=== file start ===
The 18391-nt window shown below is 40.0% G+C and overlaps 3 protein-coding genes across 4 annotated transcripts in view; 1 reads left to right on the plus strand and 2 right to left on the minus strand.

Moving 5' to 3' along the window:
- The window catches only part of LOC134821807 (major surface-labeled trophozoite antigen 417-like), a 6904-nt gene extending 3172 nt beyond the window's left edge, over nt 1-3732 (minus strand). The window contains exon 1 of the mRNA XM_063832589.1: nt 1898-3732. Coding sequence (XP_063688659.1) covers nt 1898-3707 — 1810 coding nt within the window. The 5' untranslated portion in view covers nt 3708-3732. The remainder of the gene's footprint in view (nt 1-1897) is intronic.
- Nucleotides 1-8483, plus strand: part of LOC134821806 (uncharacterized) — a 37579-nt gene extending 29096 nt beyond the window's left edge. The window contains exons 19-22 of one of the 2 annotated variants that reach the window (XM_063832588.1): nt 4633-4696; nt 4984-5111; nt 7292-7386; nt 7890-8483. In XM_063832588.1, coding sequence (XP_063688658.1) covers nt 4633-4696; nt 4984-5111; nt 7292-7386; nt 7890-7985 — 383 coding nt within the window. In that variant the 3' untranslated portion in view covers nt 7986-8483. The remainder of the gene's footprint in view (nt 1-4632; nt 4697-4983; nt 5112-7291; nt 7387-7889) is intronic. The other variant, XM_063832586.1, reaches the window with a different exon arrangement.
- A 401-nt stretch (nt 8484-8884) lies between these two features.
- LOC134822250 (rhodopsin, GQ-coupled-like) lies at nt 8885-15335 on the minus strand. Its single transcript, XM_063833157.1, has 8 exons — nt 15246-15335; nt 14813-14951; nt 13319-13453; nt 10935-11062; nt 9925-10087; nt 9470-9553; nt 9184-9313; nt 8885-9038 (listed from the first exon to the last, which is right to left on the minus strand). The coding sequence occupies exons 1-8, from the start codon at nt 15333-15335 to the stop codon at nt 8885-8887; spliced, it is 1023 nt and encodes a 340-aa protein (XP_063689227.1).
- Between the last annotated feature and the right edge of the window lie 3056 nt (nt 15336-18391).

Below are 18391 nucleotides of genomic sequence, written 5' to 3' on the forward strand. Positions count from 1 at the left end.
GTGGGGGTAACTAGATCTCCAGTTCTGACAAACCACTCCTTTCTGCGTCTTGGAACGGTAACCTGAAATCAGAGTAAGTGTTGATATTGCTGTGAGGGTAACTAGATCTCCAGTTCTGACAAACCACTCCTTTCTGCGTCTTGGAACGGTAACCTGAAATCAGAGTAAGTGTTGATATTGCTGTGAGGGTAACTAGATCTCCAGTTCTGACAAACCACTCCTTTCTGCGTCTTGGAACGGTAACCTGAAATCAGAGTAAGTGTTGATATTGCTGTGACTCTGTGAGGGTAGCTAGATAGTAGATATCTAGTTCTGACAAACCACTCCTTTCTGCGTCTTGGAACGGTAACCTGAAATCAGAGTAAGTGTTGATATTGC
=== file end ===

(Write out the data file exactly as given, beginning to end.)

The 18391-nt window shown below is 40.0% G+C and overlaps 3 protein-coding genes across 4 annotated transcripts in view; 1 reads left to right on the plus strand and 2 right to left on the minus strand.

Moving 5' to 3' along the window:
- The window catches only part of LOC134821807 (major surface-labeled trophozoite antigen 417-like), a 6904-nt gene extending 3172 nt beyond the window's left edge, over nt 1-3732 (minus strand). The window contains exon 1 of the mRNA XM_063832589.1: nt 1898-3732. Coding sequence (XP_063688659.1) covers nt 1898-3707 — 1810 coding nt within the window. The 5' untranslated portion in view covers nt 3708-3732. The remainder of the gene's footprint in view (nt 1-1897) is intronic.
- Nucleotides 1-8483, plus strand: part of LOC134821806 (uncharacterized) — a 37579-nt gene extending 29096 nt beyond the window's left edge. The window contains exons 19-22 of one of the 2 annotated variants that reach the window (XM_063832588.1): nt 4633-4696; nt 4984-5111; nt 7292-7386; nt 7890-8483. In XM_063832588.1, coding sequence (XP_063688658.1) covers nt 4633-4696; nt 4984-5111; nt 7292-7386; nt 7890-7985 — 383 coding nt within the window. In that variant the 3' untranslated portion in view covers nt 7986-8483. The remainder of the gene's footprint in view (nt 1-4632; nt 4697-4983; nt 5112-7291; nt 7387-7889) is intronic. The other variant, XM_063832586.1, reaches the window with a different exon arrangement.
- A 401-nt stretch (nt 8484-8884) lies between these two features.
- LOC134822250 (rhodopsin, GQ-coupled-like) lies at nt 8885-15335 on the minus strand. Its single transcript, XM_063833157.1, has 8 exons — nt 15246-15335; nt 14813-14951; nt 13319-13453; nt 10935-11062; nt 9925-10087; nt 9470-9553; nt 9184-9313; nt 8885-9038 (listed from the first exon to the last, which is right to left on the minus strand). The coding sequence occupies exons 1-8, from the start codon at nt 15333-15335 to the stop codon at nt 8885-8887; spliced, it is 1023 nt and encodes a 340-aa protein (XP_063689227.1).
- Between the last annotated feature and the right edge of the window lie 3056 nt (nt 15336-18391).

Below are 18391 nucleotides of genomic sequence, written 5' to 3' on the forward strand. Positions count from 1 at the left end.
GTGGGGGTAACTAGATCTCCAGTTCTGACAAACCACTCCTTTCTGCGTCTTGGAACGGTAACCTGAAATCAGAGTAAGTGTTGATATTGCTGTGAGGGTAACTAGATCTCCAGTTCTGACAAACCACTCCTTTCTGCGTCTTGGAACGGTAACCTGAAATCAGAGTAAGTGTTGATATTGCTGTGAGGGTAACTAGATCTCCAGTTCTGACAAACCACTCCTTTCTGCGTCTTGGAACGGTAACCTGAAATCAGAGTAAGTGTTGATATTGCTGTGACTCTGTGAGGGTAGCTAGATAGTAGATATCTAGTTCTGACAAACCACTCCTTTCTGCGTCTTGGAACGGTAACCTGAAATCAGAGTAAGTGTTGATATTGC